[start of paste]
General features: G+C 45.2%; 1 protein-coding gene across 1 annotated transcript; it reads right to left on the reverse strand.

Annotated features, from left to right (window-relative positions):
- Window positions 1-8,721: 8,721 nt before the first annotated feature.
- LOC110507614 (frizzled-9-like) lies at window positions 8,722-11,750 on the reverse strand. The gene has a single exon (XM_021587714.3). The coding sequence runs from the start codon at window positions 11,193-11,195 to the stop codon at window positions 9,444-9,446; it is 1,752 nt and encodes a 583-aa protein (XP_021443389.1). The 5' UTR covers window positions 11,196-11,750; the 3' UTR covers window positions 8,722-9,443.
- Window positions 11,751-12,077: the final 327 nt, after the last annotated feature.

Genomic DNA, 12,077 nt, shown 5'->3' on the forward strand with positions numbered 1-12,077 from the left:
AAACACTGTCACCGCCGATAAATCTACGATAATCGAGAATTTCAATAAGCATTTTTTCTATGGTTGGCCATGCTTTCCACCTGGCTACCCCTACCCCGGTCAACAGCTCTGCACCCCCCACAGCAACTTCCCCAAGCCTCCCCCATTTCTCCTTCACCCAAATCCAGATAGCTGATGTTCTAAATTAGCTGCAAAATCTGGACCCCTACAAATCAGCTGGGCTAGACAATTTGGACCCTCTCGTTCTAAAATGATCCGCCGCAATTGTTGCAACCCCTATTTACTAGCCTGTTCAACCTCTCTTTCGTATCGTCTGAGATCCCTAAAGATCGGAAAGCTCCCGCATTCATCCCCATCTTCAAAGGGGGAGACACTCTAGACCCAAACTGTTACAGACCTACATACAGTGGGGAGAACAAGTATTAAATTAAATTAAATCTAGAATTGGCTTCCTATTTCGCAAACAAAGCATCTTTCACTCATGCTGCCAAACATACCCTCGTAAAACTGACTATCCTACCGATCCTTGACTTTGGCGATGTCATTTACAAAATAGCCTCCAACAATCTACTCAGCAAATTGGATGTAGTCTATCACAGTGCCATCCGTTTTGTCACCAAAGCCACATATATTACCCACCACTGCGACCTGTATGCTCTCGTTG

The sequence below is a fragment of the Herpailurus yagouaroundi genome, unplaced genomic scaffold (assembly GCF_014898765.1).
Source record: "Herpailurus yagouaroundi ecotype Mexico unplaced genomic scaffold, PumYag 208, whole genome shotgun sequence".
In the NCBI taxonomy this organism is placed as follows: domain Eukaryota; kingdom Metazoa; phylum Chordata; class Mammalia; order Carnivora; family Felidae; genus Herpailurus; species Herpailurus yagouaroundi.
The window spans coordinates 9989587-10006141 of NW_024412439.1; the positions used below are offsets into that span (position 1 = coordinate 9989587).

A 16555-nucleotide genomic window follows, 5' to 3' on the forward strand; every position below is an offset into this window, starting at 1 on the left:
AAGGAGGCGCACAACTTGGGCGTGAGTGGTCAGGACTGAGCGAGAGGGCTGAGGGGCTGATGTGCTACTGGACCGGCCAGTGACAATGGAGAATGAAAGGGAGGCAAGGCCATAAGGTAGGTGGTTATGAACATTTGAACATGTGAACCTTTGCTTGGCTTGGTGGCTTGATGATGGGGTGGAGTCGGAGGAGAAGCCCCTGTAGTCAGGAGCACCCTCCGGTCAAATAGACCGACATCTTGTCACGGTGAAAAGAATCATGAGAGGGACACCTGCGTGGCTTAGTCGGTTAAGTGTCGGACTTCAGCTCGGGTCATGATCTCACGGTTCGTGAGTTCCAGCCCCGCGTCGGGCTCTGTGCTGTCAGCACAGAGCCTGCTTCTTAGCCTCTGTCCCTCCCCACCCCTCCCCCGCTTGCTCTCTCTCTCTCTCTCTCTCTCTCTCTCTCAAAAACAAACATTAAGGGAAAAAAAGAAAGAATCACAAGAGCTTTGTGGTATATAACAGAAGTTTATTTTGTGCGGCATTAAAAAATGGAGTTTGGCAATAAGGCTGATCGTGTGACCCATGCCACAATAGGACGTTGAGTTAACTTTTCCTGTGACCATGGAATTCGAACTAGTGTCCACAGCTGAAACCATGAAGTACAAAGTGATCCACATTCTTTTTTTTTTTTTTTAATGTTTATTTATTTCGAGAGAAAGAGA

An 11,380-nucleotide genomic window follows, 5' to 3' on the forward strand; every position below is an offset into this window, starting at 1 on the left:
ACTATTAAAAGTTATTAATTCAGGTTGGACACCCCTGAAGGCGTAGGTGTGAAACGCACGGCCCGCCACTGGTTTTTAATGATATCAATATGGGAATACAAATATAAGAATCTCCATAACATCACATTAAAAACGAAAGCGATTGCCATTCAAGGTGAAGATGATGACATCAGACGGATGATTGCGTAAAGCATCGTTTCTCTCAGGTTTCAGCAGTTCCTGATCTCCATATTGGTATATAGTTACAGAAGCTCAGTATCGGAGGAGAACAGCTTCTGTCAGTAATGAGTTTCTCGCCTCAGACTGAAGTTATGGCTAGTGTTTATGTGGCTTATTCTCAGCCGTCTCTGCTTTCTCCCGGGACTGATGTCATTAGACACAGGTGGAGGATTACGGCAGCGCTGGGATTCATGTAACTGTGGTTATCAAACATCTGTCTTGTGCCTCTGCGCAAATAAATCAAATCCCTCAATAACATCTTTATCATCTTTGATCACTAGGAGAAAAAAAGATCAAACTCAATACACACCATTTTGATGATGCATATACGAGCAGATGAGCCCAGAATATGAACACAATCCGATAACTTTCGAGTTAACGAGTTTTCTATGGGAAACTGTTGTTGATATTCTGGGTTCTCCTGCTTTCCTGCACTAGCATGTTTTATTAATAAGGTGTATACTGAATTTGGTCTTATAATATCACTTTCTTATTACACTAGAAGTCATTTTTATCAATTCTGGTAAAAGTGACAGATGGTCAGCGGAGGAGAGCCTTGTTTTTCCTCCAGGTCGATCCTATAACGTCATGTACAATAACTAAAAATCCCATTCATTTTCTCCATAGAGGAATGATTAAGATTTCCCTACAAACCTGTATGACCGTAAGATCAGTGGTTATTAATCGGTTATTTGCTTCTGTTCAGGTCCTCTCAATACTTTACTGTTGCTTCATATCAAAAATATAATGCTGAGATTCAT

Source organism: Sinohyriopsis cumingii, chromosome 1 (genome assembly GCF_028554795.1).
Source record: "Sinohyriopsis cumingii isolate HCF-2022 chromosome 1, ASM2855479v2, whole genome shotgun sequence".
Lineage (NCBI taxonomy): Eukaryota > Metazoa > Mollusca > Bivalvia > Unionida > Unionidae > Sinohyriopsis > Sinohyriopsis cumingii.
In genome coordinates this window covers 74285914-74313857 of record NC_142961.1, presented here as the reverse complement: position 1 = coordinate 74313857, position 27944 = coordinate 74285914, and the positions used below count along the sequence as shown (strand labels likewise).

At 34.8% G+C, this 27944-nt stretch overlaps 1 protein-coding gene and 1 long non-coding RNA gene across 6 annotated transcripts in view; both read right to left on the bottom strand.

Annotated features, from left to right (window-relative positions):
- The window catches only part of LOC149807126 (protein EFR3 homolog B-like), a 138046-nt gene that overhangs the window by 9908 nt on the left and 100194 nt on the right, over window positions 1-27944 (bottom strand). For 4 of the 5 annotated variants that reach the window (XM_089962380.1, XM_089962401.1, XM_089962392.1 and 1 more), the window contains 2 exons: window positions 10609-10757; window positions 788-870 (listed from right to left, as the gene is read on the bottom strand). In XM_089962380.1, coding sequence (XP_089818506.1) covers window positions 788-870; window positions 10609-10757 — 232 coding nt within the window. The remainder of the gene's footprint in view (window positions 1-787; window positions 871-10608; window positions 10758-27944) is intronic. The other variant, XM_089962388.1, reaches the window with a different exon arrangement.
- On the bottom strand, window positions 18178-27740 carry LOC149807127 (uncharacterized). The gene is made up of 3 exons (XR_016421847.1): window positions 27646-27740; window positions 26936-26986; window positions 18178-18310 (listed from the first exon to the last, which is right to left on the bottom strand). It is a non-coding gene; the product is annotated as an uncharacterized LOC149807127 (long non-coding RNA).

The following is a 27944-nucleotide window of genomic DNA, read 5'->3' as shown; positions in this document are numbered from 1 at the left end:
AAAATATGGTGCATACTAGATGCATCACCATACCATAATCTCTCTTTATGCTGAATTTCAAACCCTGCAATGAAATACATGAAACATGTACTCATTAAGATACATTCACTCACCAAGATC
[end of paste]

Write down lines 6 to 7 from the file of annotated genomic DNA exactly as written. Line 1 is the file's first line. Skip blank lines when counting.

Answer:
Genomic DNA, 12,077 nt, shown 5'->3' on the forward strand with positions numbered 1-12,077 from the left:
AAACACTGTCACCGCCGATAAATCTACGATAATCGAGAATTTCAATAAGCATTTTTTCTATGGTTGGCCATGCTTTCCACCTGGCTACCCCTACCCCGGTCAACAGCTCTGCACCCCCCACAGCAACTTCCCCAAGCCTCCCCCATTTCTCCTTCACCCAAATCCAGATAGCTGATGTTCTAAATTAGCTGCAAAATCTGGACCCCTACAAATCAGCTGGGCTAGACAATTTGGACCCTCTCGTTCTAAAATGATCCGCCGCAATTGTTGCAACCCCTATTTACTAGCCTGTTCAACCTCTCTTTCGTATCGTCTGAGATCCCTAAAGATCGGAAAGCTCCCGCATTCATCCCCATCTTCAAAGGGGGAGACACTCTAGACCCAAACTGTTACAGACCTACATACAGTGGGGAGAACAAGTATTAAATTAAATTAAATCTAGAATTGGCTTCCTATTTCGCAAACAAAGCATCTTTCACTCATGCTGCCAAACATACCCTCGTAAAACTGACTATCCTACCGATCCTTGACTTTGGCGATGTCATTTACAAAATAGCCTCCAACAATCTACTCAGCAAATTGGATGTAGTCTATCACAGTGCCATCCGTTTTGTCACCAAAGCCACATATATTACCCACCACTGCGACCTGTATGCTCTCGTTG